When an idea stands alone, separated from its originator

I recently heard a NPR piece about the discovery of a copy of da vinci’s  Mona Lisa painting. Martin Bailey from The Art Newspaper had this to say in that piece

BAILEY: Well, I think maybe too much mystique has built up about this picture, the “Mona Lisa.” I mean, it is after all the world’s most famous painting. But people don’t look at it fresh. They look at it almost as an icon. And if you go to the Louvre, people aren’t actually really looking at the painting. They just want to sort of be in the same room with it. And for me, the beauty of the copy is that it actually makes us look at the painting as a painting, and I hope it will have that effect on other people too.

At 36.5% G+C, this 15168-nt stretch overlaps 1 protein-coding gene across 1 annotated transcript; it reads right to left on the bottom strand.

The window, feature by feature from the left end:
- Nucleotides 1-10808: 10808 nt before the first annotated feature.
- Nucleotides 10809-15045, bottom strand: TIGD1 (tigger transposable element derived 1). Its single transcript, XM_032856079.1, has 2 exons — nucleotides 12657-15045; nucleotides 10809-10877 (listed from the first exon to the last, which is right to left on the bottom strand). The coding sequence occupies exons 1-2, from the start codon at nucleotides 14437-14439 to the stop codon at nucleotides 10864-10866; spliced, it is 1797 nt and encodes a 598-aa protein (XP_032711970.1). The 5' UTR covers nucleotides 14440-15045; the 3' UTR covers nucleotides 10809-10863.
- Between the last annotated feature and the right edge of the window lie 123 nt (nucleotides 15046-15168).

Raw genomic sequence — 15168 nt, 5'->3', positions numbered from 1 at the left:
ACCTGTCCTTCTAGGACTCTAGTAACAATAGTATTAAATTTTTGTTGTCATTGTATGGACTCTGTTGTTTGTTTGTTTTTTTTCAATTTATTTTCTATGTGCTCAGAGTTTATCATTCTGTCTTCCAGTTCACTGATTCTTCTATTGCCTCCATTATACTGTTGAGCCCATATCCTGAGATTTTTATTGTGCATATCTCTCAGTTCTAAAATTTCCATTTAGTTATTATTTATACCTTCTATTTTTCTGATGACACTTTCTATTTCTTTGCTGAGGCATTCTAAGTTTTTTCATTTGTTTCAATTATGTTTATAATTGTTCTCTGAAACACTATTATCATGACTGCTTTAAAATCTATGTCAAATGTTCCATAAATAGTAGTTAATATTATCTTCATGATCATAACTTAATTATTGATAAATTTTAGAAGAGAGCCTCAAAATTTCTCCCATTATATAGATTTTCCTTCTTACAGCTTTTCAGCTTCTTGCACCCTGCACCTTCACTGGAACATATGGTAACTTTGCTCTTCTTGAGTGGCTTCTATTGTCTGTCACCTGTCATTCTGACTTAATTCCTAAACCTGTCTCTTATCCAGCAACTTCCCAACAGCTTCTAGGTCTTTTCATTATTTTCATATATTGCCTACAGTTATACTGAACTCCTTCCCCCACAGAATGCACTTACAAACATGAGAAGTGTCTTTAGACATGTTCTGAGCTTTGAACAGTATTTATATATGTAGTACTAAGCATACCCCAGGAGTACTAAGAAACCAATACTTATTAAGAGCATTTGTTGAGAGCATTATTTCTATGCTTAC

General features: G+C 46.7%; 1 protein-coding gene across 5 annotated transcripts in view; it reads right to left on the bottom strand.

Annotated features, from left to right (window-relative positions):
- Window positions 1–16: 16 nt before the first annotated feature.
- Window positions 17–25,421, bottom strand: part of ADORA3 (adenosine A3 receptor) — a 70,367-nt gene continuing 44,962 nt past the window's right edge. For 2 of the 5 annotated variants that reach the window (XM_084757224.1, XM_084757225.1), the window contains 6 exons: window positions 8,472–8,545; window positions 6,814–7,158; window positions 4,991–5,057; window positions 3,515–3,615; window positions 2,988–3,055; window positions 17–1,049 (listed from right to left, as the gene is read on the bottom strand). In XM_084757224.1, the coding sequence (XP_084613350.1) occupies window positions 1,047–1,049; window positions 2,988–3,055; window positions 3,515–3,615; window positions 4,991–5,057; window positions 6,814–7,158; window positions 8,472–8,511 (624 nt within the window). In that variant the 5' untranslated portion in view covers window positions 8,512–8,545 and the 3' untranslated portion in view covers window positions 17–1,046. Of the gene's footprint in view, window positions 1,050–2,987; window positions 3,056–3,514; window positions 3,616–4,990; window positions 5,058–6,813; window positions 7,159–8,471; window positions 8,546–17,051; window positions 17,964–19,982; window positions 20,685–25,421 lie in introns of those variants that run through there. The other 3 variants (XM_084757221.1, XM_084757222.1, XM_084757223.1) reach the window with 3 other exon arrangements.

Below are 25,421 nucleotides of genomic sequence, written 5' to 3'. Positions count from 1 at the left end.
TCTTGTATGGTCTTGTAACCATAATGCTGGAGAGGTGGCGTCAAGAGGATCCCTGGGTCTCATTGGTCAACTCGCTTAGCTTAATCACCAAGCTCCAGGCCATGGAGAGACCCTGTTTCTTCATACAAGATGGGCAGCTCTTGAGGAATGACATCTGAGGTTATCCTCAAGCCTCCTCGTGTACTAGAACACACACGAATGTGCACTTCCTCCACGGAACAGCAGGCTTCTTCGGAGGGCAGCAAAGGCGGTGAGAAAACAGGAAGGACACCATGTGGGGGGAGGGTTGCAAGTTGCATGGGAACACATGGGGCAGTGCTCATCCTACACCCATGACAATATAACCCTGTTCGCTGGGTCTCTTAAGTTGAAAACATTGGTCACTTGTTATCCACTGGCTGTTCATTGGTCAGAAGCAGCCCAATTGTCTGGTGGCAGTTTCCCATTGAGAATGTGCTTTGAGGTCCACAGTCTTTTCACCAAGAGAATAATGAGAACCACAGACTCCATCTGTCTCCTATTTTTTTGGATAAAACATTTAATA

What Bailey says for world’s most famous painting and our reaction to it applies to famous ideas by famous gurus and our reactions to those.  We don’t seem to look at the ideas as just an idea when it is uttered by someone popular or with status.   As Galbraith wrote, anyone with position is assumed to be gifted with deep insights.

We may not grasp the idea nor we may analyze whether or not it is applicable to our case. But we just want to be part of the “conversation”. We tweet, retweet and write about it just to be in the same room as the Guru and his idea.

What if we are able to separate the idea from the one who said it?

What if I copied the idea of a Guru, word for word, intonation for intonation and stated it as mine? Will the mere act of copying make it stand alone?

Will we see the idea for what it is with all its biases?